A growing interest in e-mail communication studies have looked at the emails as texts, with a focus on their linguistic and rhetorical components. Many of these studies have focused on the dual nature of the spoken-written dichotomy of emails (Baron 2002, 2000; Crystal, 2001; Gimenez, 2000; Gains, 1999; Collot & Belmore, 1996) and have provided specified descriptions of the nature and features of the emails language.

No research was found specifically carried out identifying and adapting email styles as interpersonal communications and relationship building tools, it is quite the reverse; some experts believe that all emails should be written in one specific style – short, to the point and with the details frontloaded (Firari, 2007).

Seeley and Hargreves (2003) suggest using the same style as the person being communicated with but in the context of formal style versus informal style rather than by adapting to emulate the employee’s e-style. Kock (2001), Murero (2001), and Arling (2006) also agree that little research has been done regarding email communication and its effects, and that more needs to be done.

According to Lee (2006) the challenge is to develop effective email communication strategies to manage employees in multiple locations who are sometimes scattered all over the country or the world. Most practitioners agree that the number of organisations with offsite offices is increasing and therefore admonish managers to work at improving internal communications to enhance productivity of this new virtual society (Mayor, 2001; Melcrum, 2000). A key element to the success of an organisation moving to a virtual environment is the implementation of effective e-communication techniques. Lee wrote, “Communication is an organisation's lifeblood. The fundamental purpose of communication in an organisation is to enable and energize employees to carry out its strategic intent” (Lee 2000 , p. 1).

In a virtual environment perfecting email communication is important. Joiner & Salmon (2005) identified a relationship between the use of emails and the distance between employees; the farther away employees are from each other the less in-person communication and the greater the email communication.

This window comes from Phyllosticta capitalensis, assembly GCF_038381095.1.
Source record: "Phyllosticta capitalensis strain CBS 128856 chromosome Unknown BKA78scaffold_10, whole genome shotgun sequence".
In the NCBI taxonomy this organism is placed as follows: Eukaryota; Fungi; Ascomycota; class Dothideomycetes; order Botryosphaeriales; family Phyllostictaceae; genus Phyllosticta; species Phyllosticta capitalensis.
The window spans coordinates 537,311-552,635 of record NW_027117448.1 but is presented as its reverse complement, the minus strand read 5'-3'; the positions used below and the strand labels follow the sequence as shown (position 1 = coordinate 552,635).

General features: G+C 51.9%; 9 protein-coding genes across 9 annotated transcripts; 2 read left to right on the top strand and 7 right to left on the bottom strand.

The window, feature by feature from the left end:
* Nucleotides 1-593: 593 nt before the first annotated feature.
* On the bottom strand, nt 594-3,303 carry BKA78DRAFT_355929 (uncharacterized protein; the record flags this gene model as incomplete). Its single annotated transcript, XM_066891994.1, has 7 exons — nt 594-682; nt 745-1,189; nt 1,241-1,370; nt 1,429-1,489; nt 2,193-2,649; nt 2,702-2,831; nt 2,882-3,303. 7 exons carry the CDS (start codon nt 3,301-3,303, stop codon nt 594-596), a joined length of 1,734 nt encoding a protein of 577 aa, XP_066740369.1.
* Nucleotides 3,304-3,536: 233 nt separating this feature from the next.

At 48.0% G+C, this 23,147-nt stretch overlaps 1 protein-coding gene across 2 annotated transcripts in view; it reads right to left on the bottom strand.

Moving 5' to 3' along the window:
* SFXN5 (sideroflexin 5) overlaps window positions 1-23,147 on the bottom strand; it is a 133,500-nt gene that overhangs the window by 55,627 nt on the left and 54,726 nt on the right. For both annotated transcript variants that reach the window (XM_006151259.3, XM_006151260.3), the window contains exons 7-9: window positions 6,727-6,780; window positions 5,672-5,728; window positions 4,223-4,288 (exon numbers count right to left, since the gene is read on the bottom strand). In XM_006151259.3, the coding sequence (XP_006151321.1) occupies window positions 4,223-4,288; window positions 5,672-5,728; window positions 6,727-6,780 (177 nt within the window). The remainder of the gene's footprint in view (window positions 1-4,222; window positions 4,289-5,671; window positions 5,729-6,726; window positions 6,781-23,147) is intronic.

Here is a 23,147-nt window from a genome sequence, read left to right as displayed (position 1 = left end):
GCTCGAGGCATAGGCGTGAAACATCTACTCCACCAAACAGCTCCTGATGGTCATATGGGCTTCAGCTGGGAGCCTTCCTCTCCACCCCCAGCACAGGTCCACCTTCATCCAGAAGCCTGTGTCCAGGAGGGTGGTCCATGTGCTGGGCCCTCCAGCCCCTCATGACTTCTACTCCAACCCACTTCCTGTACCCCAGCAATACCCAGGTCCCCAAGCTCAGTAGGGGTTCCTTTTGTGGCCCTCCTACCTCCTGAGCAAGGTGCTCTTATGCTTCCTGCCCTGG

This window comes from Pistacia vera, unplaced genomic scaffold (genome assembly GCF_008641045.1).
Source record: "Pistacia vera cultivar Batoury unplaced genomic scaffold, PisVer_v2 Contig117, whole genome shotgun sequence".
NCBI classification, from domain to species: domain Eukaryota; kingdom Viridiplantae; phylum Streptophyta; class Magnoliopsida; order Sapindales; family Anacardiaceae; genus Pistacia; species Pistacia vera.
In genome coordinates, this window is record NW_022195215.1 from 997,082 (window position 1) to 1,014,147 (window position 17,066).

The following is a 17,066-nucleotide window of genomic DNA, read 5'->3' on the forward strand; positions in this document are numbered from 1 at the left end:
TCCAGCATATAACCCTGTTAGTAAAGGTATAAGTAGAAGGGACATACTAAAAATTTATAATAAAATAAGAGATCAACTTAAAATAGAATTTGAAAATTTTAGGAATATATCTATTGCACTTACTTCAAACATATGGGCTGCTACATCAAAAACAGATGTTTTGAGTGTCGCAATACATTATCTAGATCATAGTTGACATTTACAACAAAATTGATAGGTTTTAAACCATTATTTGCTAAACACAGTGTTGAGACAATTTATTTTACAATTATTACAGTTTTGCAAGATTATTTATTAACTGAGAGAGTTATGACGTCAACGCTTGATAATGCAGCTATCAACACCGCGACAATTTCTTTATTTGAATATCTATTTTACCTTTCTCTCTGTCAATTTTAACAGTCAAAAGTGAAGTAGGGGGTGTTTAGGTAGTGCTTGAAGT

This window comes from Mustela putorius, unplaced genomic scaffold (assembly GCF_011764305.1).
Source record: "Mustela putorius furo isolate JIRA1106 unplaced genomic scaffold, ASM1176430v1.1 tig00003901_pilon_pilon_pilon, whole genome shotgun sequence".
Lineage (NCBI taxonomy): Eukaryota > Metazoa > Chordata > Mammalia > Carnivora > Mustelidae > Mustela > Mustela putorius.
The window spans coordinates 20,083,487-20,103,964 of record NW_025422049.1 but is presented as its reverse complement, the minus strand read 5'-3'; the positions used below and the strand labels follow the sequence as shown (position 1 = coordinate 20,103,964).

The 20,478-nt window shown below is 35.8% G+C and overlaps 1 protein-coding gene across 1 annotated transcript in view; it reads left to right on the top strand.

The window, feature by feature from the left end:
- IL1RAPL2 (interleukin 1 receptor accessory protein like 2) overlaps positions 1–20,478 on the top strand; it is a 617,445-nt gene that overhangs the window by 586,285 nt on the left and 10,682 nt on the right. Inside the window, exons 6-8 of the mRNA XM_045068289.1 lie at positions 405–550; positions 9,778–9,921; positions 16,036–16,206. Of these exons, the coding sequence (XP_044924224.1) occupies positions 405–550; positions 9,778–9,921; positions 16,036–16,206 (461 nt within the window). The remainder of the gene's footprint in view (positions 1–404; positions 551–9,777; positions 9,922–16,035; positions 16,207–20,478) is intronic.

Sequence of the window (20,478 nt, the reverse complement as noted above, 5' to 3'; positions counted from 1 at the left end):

According to Gains (1999), a study of the text features in business emails which is used for internal communication, show that the most general features of email discourse are subjects, closings, openings, as well as linguistic features like compression, abbreviations, omissions and register. Gain exposed a high degree of reliability in the way writers in his samples used most of these categories. He has no evidence of spoken discourse features in the analysis of his texts, nor are any button or omissions words incorporated. Gains concluded that the analysis of his data does not support the existence of type of a new business.

On the other hand, this lack of evidence may be is due to the kind of data analysed and the type of method for analysis. He collected his data from a “closed system for internal electronic mail” (p. 82) which could have a “permanent legal status” (p. 90) for the company under his researched. This may explain the observed standard language forms. Since email users knew that their messages will become legal records, therefore there is a high chance that they chose the standard forms to write their messages.

A study of external business email communication by Gimenez (2000) focused on the textual features of business emails. His data showed a convenient mode in the style and register of business emails. The language used in his data “contains simple, straightforward syntactic structures, showing a preference for co-ordinated rather than subordinated ideas” (p. 241). Gimenez also found in his study, standard as well as personalised uses of abbreviations, contracted forms and capitalisation and spelling mistakes. He concludes that “efficiency, one of the features of email messages frequently mentioned by email users, seems to equate with informal and flexibility of style” (p. 250). Gimenez’s data, though, consisted of messages exchanged between the export manager of a UK based company and some of his traditional international clients. This may help to explain, for example, the informal style of the texts analysed and some of the language choices made by the international clients.